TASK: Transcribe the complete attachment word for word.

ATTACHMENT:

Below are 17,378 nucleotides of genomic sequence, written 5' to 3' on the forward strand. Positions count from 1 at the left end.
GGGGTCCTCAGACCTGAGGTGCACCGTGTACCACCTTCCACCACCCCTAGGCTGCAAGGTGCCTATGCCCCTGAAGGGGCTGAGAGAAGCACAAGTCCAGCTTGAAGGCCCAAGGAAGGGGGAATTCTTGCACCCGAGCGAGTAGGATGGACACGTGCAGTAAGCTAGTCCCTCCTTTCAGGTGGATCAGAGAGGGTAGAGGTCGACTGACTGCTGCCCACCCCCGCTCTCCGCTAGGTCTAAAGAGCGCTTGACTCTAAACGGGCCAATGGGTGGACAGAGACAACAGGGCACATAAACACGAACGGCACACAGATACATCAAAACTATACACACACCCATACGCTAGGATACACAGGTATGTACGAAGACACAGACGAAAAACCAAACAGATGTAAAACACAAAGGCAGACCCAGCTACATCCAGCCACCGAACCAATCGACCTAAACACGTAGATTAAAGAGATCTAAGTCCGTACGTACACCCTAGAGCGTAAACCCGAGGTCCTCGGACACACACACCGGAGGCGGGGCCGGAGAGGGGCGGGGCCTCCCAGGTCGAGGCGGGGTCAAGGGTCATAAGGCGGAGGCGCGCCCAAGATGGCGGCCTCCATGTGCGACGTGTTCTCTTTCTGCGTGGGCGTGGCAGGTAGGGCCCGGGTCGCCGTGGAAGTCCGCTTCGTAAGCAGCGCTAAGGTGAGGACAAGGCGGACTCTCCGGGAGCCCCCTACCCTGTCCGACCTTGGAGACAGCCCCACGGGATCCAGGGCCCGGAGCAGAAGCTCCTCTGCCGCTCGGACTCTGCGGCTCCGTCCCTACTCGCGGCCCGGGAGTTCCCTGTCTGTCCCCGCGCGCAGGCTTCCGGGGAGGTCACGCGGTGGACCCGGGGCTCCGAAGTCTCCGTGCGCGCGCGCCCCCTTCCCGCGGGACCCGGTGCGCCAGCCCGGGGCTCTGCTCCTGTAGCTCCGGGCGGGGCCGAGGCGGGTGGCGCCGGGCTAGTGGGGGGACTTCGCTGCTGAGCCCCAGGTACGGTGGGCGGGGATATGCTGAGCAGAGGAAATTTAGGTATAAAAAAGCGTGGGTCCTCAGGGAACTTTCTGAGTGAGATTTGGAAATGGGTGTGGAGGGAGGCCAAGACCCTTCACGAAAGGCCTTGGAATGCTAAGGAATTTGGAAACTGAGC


Below are 17,378 nucleotides of genomic sequence, written 5' to 3' on the forward strand. Positions count from 1 at the left end.
GGGGTCCTCAGACCTGAGGTGCACCGTGTACCACCTTCCACCACCCCTAGGCTGCAAGGTGCCTATGCCCCTGAAGGGGCTGAGAGAAGCACAAGTCCAGCTTGAAGGCCCAAGGAAGGGGGAATTCTTGCACCCGAGCGAGTAGGATGGACACGTGCAGTAAGCTAGTCCCTCCTTTCAGGTGGATCAGAGAGGGTAGAGGTCGACTGACTGCTGCCCACCCCCGCTCTCCGCTAGGTCTAAAGAGCGCTTGACTCTAAACGGGCCAATGGGTGGACAGAGACAACAGGGCACATAAACACGAACGGCACACAGATACATCAAAACTATACACACACCCATACGCTAGGATACACAGGTATGTACGAAGACACAGACGAAAAACCAAACAGATGTAAAACACAAAGGCAGACCCAGCTACATCCAGCCACCGAACCAATCGACCTAAACACGTAGATTAAAGAGATCTAAGTCCGTACGTACACCCTAGAGCGTAAACCCGAGGTCCTCGGACACACACACCGGAGGCGGGGCCGGAGAGGGGCGGGGCCTCCCAGGTCGAGGCGGGGTCAAGGGTCATAAGGCGGAGGCGCGCCCAAGATGGCGGCCTCCATGTGCGACGTGTTCTCTTTCTGCGTGGGCGTGGCAGGTAGGGCCCGGGTCGCCGTGGAAGTCCGCTTCGTAAGCAGCGCTAAGGTGAGGACAAGGCGGACTCTCCGGGAGCCCCCTACCCTGTCCGACCTTGGAGACAGCCCCACGGGATCCAGGGCCCGGAGCAGAAGCTCCTCTGCCGCTCGGACTCTGCGGCTCCGTCCCTACTCGCGGCCCGGGAGTTCCCTGTCTGTCCCCGCGCGCAGGCTTCCGGGGAGGTCACGCGGTGGACCCGGGGCTCCGAAGTCTCCGTGCGCGCGCGCCCCCTTCCCGCGGGACCCGGTGCGCCAGCCCGGGGCTCTGCTCCTGTAGCTCCGGGCGGGGCCGAGGCGGGTGGCGCCGGGCTAGTGGGGGGACTTCGCTGCTGAGCCCCAGGTACGGTGGGCGGGGATATGCTGAGCAGAGGAAATTTAGGTATAAAAAAGCGTGGGTCCTCAGGGAACTTTCTGAGTGAGATTTGGAAATGGGTGTGGAGGGAGGCCAAGACCCTTCACGAAAGGCCTTGGAATGCTAAGGAATTTGGAAACTGAGC